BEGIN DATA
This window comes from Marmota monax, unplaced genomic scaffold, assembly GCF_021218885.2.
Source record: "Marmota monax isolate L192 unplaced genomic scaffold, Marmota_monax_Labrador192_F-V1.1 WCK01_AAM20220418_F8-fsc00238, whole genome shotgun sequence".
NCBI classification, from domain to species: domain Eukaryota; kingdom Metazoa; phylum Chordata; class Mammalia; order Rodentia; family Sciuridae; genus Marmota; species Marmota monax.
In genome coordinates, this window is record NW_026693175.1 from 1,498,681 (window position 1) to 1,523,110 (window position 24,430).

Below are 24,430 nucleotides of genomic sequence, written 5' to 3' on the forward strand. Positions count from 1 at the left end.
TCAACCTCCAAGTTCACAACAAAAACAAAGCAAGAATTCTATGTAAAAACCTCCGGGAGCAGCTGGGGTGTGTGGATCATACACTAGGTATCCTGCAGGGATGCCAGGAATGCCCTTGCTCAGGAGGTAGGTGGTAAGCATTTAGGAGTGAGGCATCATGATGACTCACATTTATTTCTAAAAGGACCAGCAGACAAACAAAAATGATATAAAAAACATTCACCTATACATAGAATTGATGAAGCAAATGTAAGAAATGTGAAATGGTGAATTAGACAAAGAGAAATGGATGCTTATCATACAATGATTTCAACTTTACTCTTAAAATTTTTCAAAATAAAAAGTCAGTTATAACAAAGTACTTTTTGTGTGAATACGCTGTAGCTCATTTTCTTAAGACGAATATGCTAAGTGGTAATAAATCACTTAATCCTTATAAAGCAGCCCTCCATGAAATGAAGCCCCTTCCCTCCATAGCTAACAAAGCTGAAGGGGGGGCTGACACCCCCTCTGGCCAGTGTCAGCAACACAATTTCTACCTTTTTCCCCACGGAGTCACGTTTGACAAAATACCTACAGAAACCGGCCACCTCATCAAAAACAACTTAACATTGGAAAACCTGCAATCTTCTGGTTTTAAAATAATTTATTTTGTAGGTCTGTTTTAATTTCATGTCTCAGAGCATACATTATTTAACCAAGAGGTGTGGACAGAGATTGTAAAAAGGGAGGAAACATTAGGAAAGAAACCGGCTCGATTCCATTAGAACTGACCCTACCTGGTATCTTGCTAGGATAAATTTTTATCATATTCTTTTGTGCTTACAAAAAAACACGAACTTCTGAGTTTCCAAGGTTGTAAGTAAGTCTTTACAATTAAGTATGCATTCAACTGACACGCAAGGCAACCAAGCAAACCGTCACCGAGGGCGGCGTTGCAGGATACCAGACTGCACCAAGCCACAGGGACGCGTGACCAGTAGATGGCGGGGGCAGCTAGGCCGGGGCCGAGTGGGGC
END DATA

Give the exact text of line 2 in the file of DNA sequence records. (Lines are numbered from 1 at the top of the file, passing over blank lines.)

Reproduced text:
Source record: "Marmota monax isolate L192 unplaced genomic scaffold, Marmota_monax_Labrador192_F-V1.1 WCK01_AAM20220418_F8-fsc00238, whole genome shotgun sequence".